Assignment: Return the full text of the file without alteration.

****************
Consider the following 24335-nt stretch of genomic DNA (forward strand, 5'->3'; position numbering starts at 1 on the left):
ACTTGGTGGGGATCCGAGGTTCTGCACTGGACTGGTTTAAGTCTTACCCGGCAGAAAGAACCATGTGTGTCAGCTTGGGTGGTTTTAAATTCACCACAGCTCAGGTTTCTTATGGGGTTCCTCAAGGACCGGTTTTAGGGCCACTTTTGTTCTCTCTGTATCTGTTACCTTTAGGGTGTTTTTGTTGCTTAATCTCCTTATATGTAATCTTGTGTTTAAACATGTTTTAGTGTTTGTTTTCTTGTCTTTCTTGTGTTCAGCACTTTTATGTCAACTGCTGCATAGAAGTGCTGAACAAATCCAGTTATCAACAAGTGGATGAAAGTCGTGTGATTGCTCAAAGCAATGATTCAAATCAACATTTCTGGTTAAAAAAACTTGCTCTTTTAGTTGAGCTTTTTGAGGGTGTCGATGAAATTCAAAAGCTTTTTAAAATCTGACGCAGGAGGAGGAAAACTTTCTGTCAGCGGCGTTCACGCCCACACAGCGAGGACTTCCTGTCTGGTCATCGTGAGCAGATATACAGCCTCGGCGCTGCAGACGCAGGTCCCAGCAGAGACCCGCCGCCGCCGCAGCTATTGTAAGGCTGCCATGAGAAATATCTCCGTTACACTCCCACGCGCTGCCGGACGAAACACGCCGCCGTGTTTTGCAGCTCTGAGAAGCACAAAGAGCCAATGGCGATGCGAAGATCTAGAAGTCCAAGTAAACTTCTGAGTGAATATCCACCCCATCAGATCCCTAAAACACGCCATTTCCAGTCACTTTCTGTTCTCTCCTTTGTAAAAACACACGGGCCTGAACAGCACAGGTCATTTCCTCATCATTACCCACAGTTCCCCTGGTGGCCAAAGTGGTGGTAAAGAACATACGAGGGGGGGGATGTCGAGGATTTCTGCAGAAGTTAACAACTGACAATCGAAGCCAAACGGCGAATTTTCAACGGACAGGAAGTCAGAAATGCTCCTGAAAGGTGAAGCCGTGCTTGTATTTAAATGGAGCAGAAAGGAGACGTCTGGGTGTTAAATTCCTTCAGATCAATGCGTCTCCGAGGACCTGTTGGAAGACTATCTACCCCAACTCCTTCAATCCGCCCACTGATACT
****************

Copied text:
Consider the following 24335-nt stretch of genomic DNA (forward strand, 5'->3'; position numbering starts at 1 on the left):
ACTTGGTGGGGATCCGAGGTTCTGCACTGGACTGGTTTAAGTCTTACCCGGCAGAAAGAACCATGTGTGTCAGCTTGGGTGGTTTTAAATTCACCACAGCTCAGGTTTCTTATGGGGTTCCTCAAGGACCGGTTTTAGGGCCACTTTTGTTCTCTCTGTATCTGTTACCTTTAGGGTGTTTTTGTTGCTTAATCTCCTTATATGTAATCTTGTGTTTAAACATGTTTTAGTGTTTGTTTTCTTGTCTTTCTTGTGTTCAGCACTTTTATGTCAACTGCTGCATAGAAGTGCTGAACAAATCCAGTTATCAACAAGTGGATGAAAGTCGTGTGATTGCTCAAAGCAATGATTCAAATCAACATTTCTGGTTAAAAAAACTTGCTCTTTTAGTTGAGCTTTTTGAGGGTGTCGATGAAATTCAAAAGCTTTTTAAAATCTGACGCAGGAGGAGGAAAACTTTCTGTCAGCGGCGTTCACGCCCACACAGCGAGGACTTCCTGTCTGGTCATCGTGAGCAGATATACAGCCTCGGCGCTGCAGACGCAGGTCCCAGCAGAGACCCGCCGCCGCCGCAGCTATTGTAAGGCTGCCATGAGAAATATCTCCGTTACACTCCCACGCGCTGCCGGACGAAACACGCCGCCGTGTTTTGCAGCTCTGAGAAGCACAAAGAGCCAATGGCGATGCGAAGATCTAGAAGTCCAAGTAAACTTCTGAGTGAATATCCACCCCATCAGATCCCTAAAACACGCCATTTCCAGTCACTTTCTGTTCTCTCCTTTGTAAAAACACACGGGCCTGAACAGCACAGGTCATTTCCTCATCATTACCCACAGTTCCCCTGGTGGCCAAAGTGGTGGTAAAGAACATACGAGGGGGGGGATGTCGAGGATTTCTGCAGAAGTTAACAACTGACAATCGAAGCCAAACGGCGAATTTTCAACGGACAGGAAGTCAGAAATGCTCCTGAAAGGTGAAGCCGTGCTTGTATTTAAATGGAGCAGAAAGGAGACGTCTGGGTGTTAAATTCCTTCAGATCAATGCGTCTCCGAGGACCTGTTGGAAGACTATCTACCCCAACTCCTTCAATCCGCCCACTGATACT